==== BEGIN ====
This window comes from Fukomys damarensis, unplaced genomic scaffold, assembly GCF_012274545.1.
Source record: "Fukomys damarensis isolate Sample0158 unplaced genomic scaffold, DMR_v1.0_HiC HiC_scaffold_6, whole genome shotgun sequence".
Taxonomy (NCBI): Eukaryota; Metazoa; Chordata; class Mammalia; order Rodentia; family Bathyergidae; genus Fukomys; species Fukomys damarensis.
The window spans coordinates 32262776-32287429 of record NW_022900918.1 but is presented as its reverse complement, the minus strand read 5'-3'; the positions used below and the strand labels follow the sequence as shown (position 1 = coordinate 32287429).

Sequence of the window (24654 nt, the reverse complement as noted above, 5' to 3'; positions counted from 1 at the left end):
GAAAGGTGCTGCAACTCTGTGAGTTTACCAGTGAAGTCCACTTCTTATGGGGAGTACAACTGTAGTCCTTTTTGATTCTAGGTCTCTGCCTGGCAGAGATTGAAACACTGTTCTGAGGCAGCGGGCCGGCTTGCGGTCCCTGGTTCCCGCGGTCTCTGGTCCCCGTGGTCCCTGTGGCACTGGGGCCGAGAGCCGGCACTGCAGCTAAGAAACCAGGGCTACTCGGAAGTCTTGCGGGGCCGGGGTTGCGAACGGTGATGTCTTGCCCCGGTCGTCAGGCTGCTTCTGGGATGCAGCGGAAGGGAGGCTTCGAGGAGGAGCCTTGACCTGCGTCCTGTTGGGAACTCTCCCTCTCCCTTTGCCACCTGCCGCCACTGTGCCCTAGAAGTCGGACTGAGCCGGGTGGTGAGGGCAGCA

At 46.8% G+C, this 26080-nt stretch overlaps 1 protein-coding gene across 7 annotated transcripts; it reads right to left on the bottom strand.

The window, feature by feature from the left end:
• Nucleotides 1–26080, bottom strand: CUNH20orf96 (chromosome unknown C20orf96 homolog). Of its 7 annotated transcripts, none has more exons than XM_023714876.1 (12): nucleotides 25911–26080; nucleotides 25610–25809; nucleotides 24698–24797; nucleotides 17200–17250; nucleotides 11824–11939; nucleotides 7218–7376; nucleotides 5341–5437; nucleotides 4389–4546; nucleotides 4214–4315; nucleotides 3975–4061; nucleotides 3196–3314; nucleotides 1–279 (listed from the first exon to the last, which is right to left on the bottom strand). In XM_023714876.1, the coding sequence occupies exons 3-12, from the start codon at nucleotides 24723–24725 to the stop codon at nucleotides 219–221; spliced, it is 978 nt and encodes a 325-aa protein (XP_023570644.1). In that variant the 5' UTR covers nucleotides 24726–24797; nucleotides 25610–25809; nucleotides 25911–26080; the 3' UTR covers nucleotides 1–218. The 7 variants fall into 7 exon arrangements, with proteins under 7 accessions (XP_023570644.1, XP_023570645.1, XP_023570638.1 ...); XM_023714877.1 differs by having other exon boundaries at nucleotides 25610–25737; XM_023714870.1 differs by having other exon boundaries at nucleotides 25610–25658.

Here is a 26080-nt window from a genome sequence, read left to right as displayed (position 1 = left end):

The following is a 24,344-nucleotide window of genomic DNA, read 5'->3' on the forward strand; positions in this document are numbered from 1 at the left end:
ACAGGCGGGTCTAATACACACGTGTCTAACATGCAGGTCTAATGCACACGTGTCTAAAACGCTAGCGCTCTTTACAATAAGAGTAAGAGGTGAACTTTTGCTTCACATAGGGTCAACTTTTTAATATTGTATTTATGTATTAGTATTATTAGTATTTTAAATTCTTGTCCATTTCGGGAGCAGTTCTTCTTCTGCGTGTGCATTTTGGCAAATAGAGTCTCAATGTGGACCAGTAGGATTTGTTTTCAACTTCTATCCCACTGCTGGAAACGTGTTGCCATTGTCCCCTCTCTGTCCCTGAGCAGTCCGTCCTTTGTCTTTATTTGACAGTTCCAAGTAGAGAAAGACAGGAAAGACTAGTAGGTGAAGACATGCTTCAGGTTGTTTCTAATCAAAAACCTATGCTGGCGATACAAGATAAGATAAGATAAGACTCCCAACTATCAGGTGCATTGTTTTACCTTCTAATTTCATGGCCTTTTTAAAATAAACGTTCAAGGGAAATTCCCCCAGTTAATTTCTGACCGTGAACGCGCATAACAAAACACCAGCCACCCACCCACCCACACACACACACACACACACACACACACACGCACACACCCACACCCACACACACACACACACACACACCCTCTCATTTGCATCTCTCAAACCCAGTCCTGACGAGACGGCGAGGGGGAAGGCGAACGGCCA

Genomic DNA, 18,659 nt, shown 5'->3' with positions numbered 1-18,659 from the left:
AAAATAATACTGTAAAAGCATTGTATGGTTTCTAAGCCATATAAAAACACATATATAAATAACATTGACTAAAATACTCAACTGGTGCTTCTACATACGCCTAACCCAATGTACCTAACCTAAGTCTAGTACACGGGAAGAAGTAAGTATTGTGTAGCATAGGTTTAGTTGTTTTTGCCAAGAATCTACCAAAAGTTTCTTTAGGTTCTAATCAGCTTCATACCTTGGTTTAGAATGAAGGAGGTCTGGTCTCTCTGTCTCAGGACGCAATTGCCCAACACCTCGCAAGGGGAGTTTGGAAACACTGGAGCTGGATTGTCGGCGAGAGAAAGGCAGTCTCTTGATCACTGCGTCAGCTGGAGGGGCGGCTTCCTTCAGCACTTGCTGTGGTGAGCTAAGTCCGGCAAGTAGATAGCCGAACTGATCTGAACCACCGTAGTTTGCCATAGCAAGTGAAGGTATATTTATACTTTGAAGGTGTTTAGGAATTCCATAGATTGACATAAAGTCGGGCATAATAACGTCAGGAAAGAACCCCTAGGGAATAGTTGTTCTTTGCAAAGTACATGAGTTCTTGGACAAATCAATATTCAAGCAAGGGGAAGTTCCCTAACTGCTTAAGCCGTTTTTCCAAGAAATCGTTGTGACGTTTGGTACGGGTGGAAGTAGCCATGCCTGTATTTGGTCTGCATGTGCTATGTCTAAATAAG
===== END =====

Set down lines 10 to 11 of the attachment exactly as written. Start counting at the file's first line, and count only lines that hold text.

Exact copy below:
Here is a 26080-nt window from a genome sequence, read left to right as displayed (position 1 = left end):

The following is a 24,344-nucleotide window of genomic DNA, read 5'->3' on the forward strand; positions in this document are numbered from 1 at the left end: